PsA

I have PsA and my intention was to just have a look at this forum now & again, just to keep up with RA really in case my diagnosis changes back to RA (don't think it will but it swung back & forth in the early days). I often see posts & questions from people with PsA & often reply to them.

It seems to me that there are more people here with PsA every week. I've not exactly done a mathematical analysis so 'seems' is as accurate as it gets. But does anyone think that PsA is being diagnosed more often? It's not that long ago that it was considered to be a mild form of RA & understanding of it has grown hugely in the last few decades I believe. Current thinking is that it is not a meek & mild little condition at all but some rheumys seem to be playing catch-up and don't seem to be very confident about treating it.

It seems to me that there are more people here with PsA every week. I've not exactly done a mathematical analysis so 'seems' is as accurate as it gets. But does anyone think that PsA is being diagnosed more often? And also I'd say to anyone with PsA that it's a good idea to investigate what it's all about because despite the similarities with RA there are differences.

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  • Hi Postle. It could be because I've suffered from severe eczema for most of my life but personally I have never had the idea that PsA was a milder condition than RA. I know three people with it and several more who are regular contributors to the Arthritis Care forum too. Some of these people seem far more severely affected by it than many of my RA friends have been so I am inclined to see it as a more scary condition because it affects joints AND skin. It seems that those who suffer from it severely are often fast tracked on to Biologic drugs because DMARDs don't work as well apparently.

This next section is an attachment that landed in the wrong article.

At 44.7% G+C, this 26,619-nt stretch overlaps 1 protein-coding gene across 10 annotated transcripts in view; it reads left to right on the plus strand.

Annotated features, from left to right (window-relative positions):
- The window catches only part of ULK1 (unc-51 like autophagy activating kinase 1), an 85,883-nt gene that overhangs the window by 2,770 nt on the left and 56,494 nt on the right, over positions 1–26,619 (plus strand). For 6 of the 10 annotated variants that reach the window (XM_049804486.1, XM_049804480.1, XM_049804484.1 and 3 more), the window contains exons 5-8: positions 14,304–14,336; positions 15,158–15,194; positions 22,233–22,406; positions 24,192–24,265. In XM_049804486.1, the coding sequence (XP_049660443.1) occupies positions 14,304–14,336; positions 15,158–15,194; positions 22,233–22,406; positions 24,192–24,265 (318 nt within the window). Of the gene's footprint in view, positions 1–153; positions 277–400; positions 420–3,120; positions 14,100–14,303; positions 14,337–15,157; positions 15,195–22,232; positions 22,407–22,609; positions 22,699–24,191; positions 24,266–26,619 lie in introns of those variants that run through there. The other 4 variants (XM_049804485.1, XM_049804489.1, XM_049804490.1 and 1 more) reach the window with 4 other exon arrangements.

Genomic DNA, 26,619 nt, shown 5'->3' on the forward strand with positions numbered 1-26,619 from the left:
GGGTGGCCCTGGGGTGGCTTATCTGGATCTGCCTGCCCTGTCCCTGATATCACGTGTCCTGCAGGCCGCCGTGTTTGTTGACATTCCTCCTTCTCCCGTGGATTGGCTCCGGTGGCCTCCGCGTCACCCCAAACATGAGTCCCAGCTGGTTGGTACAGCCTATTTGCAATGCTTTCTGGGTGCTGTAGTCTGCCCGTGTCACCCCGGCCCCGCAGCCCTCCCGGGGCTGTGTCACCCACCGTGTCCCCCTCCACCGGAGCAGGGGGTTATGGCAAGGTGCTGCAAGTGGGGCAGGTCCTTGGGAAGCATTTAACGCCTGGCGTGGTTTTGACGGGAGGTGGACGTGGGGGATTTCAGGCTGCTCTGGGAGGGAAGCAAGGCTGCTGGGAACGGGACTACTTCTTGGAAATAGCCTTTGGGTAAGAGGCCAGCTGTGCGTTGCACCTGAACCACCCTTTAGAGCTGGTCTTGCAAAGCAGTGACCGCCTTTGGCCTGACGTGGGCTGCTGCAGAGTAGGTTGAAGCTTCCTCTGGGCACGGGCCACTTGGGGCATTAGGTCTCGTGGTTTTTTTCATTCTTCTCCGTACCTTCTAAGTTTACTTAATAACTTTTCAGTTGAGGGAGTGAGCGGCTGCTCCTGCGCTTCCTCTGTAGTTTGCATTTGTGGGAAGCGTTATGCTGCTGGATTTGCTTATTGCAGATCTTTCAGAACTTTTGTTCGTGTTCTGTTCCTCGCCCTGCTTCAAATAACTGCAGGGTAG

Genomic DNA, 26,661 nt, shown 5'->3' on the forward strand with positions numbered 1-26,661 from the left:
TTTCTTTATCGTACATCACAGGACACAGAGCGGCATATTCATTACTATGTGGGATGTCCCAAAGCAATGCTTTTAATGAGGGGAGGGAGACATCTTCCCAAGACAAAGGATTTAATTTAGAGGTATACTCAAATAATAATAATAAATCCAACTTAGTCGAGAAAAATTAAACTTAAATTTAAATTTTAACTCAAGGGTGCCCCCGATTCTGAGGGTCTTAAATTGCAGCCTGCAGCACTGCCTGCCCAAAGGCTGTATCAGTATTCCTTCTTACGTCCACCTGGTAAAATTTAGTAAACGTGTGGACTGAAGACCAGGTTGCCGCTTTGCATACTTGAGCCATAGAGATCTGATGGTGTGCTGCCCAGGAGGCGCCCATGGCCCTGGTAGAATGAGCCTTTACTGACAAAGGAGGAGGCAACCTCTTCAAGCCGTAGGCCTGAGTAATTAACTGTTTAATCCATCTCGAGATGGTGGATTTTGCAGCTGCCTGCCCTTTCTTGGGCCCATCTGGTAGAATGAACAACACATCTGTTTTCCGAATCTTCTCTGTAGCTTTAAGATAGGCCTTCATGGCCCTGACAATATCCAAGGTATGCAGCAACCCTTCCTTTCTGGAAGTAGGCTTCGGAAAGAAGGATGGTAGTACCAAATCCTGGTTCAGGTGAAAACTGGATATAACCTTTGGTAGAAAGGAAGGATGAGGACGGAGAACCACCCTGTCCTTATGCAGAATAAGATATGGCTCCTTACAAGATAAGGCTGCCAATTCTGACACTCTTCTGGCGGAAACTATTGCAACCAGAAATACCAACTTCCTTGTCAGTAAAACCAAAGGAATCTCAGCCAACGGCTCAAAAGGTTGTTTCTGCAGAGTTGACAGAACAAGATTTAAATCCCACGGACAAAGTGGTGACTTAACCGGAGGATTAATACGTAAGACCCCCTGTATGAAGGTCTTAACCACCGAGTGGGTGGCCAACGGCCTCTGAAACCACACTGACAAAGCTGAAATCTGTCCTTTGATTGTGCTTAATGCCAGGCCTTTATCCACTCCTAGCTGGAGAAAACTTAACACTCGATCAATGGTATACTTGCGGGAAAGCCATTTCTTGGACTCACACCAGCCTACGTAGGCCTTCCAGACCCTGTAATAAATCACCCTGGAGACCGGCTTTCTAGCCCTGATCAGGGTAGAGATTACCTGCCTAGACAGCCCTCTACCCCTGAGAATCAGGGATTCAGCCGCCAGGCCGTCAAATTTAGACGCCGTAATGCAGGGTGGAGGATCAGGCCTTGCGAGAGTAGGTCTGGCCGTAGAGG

I don't know whether it's more commonly diagnosed than it used to be but if so I think that can only be a good thing. And I'm really glad that all those with PsA who choose to come here do - and hope this continues because for me, with a bit of autoimmune spread, RA is just an umbrella term and there is so much overlap that commonalities are the important thing for forums such as this. We share drugs, autoimmune add ons and pain. There are psoriasis forums but some with PsA don't have much, if any psoriasis, in which case these forums could seem lonely places for them where only psoriasis is talked about? Please carry on posting here Postle your comments are always very helpful. Tx

  • Thanks Tilda, you summed me up well. xx

  • Hello Postie

    I have the arthritic form of PSA and the actual skin condition, I have been like that now for over thirty years ago getting the RA element at about thirty years. This condition can be very severe and it is more non selective than RA and also can affect tendons as well

    Both above conditions are an overworking immune system so they are associated health problems. of RA

    If you need to know the main charity that deals with our complaint you can e mail PAPAA they have a interesting site

    BOB

  • Hi, I am one of these people who bang on about PsA simply because people assume that it's the milder form of RA, from my perspective it has not been and I am in the middle of a full pelt with both PsA and Psoriasis at the moment, which is why I have gone quiet. If you would like to pm me I am happy to talk off line if you would prefer to, providing you don't mind a wait on answer as I am only looking at odd times at the moment.